Eldritch Descent, or Things Which Should Not Be
Birthplace: Matheson, VA
Personal Description: Dark brown hair, goatee and scruff, blue eyes. Tall and lean, and a little gruff.
Ideology: The world doesn’t care, why should I?
Significant People: Corbin O’Leary – War buddy, died in the war.
Treasured Possessions: Lucky lighter, saved his life in the war. Flask for carrying whiskey.
Traits: No SAN loss when viewing corpses/gross injuries. Drinks to forget. Helpful for the right price.
Injuries/Scars: Three bullet wounds just above his heart. The fourth bullet would have killed him, but was stopped by his Lucky Lighter.
Spending Level: 1000
He wasn’t a boy when he went to war. But set against a war like that, he realized…we are all children.
After the Great War, Karl Davis returned home to his native Matheson, Virginia. He tried to go back to his old life, but his time in the trenches left him…different. Sure, he wasn’t the only one who came back from that hell to try to live a life all but forgotten. But most of them, the horrors they remembered were of chemical weapons, No-Man’s-Land, and muddy trenches. He had all that, but then…there was something else. Something he didn’t like to think about, much less talk about.
Karl’s unit was called upon for a mission behind enemy lines. They witnessed something dark, some eldritch ritual. There’s not much he can remember from that night, just the screams of his brothers in arms. Karl was the only one in his unit to survive that night…but not the only one who walked away.
Among the men lost was Corbin O’Leary, a great big bear of a man that Karl had known since they were teenagers. He brought his best friend’s dog tags back home to his family. He wanted to tell them the bad news himself. He went to the funeral. They didn’t bury a body, just a casket.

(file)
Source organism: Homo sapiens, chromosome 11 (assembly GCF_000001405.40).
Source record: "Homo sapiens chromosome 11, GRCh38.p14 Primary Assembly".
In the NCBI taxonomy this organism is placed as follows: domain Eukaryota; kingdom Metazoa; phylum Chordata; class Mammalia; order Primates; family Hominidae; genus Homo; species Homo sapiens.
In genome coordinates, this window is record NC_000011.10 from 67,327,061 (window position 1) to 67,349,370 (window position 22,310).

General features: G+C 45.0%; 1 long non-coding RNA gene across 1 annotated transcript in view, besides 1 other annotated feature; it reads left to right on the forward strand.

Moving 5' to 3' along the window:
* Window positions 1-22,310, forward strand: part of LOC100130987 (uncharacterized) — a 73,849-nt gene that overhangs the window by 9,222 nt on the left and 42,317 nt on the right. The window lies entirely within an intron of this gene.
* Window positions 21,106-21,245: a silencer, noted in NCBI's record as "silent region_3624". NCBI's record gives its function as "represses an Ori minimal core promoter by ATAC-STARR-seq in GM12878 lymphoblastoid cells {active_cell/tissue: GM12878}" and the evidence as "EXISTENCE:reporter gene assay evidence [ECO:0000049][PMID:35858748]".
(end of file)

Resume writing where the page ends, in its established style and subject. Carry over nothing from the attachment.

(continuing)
After the war, Karl took to private investigative work. It wasn’t much, but it paid the bills. His disposition and harsh looks were shaped by the war. That helped whenever he needed to shake someone down for information or “talk” some deadbeat husband into paying his alimony. Easy work. Then the murders started.
A serial killer in rural Virginia was something Matheson’s sheriff was ill equipped to deal with. The authorities pulled Karl in to assist with the case. He was a local boy, knew the town and her people. They trusted him. He followed the leads, kept a close eye on the no-goodniks. The murders didn’t stop, they didn’t even slow down. They got sloppier though, and Karl discovered a pattern.
He narrowed down the list of potential next victims to three women living near his old stomping grounds. The police and FBI would stake them out. Karl requested to sit in with them, and stake out the one he thought the most likely target. He caught a glimpse of the murderer. It was that night, when Karl saw a dead man walking, that he learned he couldn’t trust his senses.
After witnessing Corbin flee from the murder scene, Karl dropped out of the investigation. The murders stopped, and the trail ran cold. His best friend’s face haunted his nightmares. After one too many sleepless nights, he decided that he had enough of Matheson. It was time to move on.
He made his way up to Massachusetts, although he was unsure if he was running away from or towards something. Unable to maintain a normal job, he continued working as a Private Investigator. His experience in the Great War helped him, and he quickly earned a reputation as a man who could get things done. Discreetly. In Arkham, MA, that is a valuable skill.